Bob Herbert turns his attention to all the current Stimu-Rama! (TM) to write the column that cuts to the quick of all our current Stimu-Rama! (TM).
Economic alarm bells have been ringing in the U.S. for some time. There was no sense of urgency as long as those in the lower ranks were sinking in the mortgage muck and the middle class was raiding the piggy bank otherwise known as home equity.
But now that the privileged few are threatened (Merrill Lynch took a $9.8 billion fourth-quarter hit, and the stock market has spent the first part of the year behaving like an Olympic diving champion), it’s suddenly time to take action.
There is no question that some kind of stimulus package geared to the needs of ordinary Americans is in order. But that won’t begin to solve the fundamental problem.
That's been the message from any number of bloggers for quite a while now - my blog and Mick Arran's included. This is the message that Edwards is really running on with all his talk of unions and opportunity -even if he hasn't been able to articulate well enough to win. The results in Nevada certainly indicate that he has not. Herbert's column doesn't mention unions at all, which is disappointing. Instead he makes the always overlooked and crucial point that we have an infrastructure in the United States that is crumbling and that there may be jobs there if we cared to fund them. He also mentions the energy crisitunity at our doorstep should we care to look.
I’d start with a broad program to rebuild the American infrastructure. This would have the dual benefit of putting large numbers of people to work and answering a crying need. The infrastructure is in sorry shape. New Orleans comes to mind, and the tragic bridge collapse in Minneapolis.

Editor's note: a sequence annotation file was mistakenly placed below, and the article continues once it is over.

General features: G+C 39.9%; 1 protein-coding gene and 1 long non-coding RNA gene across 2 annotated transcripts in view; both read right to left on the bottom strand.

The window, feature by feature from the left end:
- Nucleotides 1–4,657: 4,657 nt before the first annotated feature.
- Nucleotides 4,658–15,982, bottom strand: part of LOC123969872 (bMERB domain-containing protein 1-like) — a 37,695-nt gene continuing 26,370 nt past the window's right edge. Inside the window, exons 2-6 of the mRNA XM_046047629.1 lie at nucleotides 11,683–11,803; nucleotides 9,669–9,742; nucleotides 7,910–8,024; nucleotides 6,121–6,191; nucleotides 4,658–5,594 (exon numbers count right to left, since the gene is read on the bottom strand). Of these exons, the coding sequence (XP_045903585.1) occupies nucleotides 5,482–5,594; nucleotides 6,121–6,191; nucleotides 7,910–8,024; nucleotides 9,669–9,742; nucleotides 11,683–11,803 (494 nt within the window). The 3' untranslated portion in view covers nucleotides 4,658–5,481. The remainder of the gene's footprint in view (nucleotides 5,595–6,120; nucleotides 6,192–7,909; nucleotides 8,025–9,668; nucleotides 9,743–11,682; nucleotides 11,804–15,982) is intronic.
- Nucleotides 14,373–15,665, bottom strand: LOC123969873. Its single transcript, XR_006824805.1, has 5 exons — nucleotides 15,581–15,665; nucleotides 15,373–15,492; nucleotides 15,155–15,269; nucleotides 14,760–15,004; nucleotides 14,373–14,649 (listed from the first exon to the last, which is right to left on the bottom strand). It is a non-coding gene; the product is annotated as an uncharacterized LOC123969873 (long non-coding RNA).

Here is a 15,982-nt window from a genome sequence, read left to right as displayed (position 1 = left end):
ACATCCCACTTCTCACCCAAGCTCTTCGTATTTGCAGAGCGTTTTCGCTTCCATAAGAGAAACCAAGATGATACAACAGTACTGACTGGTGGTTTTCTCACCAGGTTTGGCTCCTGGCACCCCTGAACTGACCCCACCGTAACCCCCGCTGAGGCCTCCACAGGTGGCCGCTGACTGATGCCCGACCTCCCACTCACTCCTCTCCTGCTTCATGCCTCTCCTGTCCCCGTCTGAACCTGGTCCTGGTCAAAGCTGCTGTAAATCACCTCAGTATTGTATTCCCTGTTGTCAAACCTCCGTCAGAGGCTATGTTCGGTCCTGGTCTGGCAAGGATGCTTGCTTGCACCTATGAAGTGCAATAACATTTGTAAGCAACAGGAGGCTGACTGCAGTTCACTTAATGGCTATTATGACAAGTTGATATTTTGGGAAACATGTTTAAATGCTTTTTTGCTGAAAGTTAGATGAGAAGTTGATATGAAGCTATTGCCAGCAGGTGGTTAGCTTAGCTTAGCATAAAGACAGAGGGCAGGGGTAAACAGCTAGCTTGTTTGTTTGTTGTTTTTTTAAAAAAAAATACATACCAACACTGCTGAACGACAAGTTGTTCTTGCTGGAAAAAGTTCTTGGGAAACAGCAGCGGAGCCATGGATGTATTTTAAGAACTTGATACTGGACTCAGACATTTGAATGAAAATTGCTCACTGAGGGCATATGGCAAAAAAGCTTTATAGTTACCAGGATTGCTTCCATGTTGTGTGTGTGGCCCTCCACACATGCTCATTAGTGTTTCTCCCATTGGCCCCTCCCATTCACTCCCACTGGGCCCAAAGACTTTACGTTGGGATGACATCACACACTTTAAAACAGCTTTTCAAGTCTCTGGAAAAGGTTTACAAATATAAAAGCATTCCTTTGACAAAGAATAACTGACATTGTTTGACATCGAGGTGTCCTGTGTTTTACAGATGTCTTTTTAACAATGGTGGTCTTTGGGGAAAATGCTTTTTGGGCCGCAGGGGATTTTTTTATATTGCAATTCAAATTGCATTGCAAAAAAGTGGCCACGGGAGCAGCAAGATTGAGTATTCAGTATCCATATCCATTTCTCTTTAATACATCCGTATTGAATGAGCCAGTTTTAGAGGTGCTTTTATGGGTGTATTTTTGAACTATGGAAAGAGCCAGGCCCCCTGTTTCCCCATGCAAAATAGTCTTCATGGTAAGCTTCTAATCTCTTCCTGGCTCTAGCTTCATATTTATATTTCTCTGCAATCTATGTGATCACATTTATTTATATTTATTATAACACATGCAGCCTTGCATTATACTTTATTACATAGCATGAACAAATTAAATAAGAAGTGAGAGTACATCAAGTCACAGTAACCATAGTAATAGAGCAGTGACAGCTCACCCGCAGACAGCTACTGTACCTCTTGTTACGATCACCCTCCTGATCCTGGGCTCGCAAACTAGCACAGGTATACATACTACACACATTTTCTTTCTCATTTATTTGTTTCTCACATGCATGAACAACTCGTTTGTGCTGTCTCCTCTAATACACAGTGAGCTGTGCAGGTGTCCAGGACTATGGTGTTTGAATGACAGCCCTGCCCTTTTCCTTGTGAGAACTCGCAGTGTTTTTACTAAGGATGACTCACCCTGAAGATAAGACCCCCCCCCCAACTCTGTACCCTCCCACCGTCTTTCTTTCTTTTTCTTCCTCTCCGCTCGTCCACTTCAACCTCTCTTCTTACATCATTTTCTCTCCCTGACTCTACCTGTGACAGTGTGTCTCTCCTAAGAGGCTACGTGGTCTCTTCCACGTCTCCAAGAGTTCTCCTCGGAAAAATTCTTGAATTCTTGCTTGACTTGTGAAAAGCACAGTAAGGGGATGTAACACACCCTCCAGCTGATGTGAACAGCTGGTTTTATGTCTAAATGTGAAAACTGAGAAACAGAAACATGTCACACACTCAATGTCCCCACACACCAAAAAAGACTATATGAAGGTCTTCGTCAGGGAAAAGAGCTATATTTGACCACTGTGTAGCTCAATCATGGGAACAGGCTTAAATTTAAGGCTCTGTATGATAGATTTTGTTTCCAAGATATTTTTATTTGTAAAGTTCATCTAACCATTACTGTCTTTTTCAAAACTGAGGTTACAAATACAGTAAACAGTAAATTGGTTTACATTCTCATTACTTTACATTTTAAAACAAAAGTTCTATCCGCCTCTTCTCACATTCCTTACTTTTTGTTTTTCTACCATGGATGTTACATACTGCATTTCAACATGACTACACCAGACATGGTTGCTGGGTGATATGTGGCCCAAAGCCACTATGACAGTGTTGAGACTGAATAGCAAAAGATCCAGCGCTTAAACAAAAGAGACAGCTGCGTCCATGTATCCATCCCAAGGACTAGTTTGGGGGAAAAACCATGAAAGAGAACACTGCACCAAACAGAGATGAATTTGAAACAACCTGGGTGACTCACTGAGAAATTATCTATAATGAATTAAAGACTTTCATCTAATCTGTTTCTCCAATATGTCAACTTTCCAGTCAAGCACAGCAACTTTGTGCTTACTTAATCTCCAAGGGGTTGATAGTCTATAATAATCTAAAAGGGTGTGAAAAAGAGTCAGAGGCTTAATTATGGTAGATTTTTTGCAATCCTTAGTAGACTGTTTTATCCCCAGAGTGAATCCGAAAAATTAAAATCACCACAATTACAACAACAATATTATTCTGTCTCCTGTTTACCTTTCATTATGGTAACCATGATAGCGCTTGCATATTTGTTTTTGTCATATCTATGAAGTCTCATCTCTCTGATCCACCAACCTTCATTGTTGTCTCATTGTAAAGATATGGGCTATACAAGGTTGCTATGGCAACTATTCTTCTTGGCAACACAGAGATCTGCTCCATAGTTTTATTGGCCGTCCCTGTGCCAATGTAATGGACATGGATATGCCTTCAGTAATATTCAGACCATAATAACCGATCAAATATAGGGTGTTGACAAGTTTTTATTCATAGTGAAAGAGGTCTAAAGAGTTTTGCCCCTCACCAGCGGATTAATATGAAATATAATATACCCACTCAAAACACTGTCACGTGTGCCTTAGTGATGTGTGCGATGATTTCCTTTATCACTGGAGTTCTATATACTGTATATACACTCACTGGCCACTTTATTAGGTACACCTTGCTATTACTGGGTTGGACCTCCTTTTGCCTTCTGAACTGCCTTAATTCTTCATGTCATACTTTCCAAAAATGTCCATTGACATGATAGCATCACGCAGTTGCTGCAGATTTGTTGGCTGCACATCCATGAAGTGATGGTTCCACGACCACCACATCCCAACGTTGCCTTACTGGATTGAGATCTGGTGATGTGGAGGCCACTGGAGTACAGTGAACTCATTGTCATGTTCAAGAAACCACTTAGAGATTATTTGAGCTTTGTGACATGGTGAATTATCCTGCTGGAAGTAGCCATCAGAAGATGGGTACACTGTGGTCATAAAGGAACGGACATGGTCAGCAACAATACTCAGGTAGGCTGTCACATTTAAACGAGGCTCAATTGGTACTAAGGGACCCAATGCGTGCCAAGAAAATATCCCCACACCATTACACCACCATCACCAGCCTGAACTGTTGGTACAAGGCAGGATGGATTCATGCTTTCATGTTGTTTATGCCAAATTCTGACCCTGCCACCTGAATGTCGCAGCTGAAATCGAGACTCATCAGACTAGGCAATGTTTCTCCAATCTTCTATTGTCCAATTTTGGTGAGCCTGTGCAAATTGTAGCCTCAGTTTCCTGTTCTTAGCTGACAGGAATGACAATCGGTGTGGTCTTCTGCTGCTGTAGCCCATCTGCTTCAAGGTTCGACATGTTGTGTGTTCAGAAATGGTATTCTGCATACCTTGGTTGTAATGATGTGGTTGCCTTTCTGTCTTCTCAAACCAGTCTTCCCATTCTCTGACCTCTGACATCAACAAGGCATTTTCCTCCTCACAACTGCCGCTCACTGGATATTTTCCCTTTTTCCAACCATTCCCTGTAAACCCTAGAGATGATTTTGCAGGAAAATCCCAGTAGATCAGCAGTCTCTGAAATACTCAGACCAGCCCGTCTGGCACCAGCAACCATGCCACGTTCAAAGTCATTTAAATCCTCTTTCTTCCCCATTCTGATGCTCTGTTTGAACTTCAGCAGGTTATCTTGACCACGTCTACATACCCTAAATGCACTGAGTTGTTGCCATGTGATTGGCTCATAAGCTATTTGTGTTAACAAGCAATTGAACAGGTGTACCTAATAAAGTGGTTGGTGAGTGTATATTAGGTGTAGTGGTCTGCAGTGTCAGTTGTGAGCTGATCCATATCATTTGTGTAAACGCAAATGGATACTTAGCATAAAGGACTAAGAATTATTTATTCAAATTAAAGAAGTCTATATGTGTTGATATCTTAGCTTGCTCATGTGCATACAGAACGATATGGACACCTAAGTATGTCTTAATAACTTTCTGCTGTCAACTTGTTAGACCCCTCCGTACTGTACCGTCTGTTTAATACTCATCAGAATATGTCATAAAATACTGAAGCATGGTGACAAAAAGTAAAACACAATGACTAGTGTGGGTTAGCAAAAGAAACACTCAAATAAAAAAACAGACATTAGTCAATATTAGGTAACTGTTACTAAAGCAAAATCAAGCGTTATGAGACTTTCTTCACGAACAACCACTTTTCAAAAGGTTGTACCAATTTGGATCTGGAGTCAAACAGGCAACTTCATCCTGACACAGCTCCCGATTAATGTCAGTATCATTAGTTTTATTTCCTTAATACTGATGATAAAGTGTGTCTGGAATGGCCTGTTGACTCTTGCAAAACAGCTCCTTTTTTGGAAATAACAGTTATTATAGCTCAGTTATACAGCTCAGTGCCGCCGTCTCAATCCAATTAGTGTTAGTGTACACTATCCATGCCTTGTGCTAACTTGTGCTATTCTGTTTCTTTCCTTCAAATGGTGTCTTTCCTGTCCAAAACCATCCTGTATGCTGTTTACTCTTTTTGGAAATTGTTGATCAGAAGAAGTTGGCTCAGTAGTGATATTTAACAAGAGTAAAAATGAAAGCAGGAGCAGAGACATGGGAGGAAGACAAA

The country that gave us the Marshall Plan to rebuild postwar Europe ought to be able, 60 years later, to reconstitute its own sagging infrastructure.
There are also untold numbers of jobs and myriad societal benefits to be reaped from a sustained, good-faith effort to achieve energy self-sufficiency. Think Manhattan Project.
Or Apollo Project.
In the beginning of the column, Herbert characterized the people running the country as confused and inconsistent, running from one problem to another. But that's a wildly charitable description because anyone who has paid even a little bit of attention to the dismantling of the New Deal knows that the people who run this country, and more importantly the people who run the world's largest corporations, are not confused and they are not even a little bit inconsistent. They are out to destroy America's middle class, cripple our infrastructure and roll back every one of the public gains made since FDR. What's good for the USA is no longer good for General Motors. In fact, the exact opposite is true.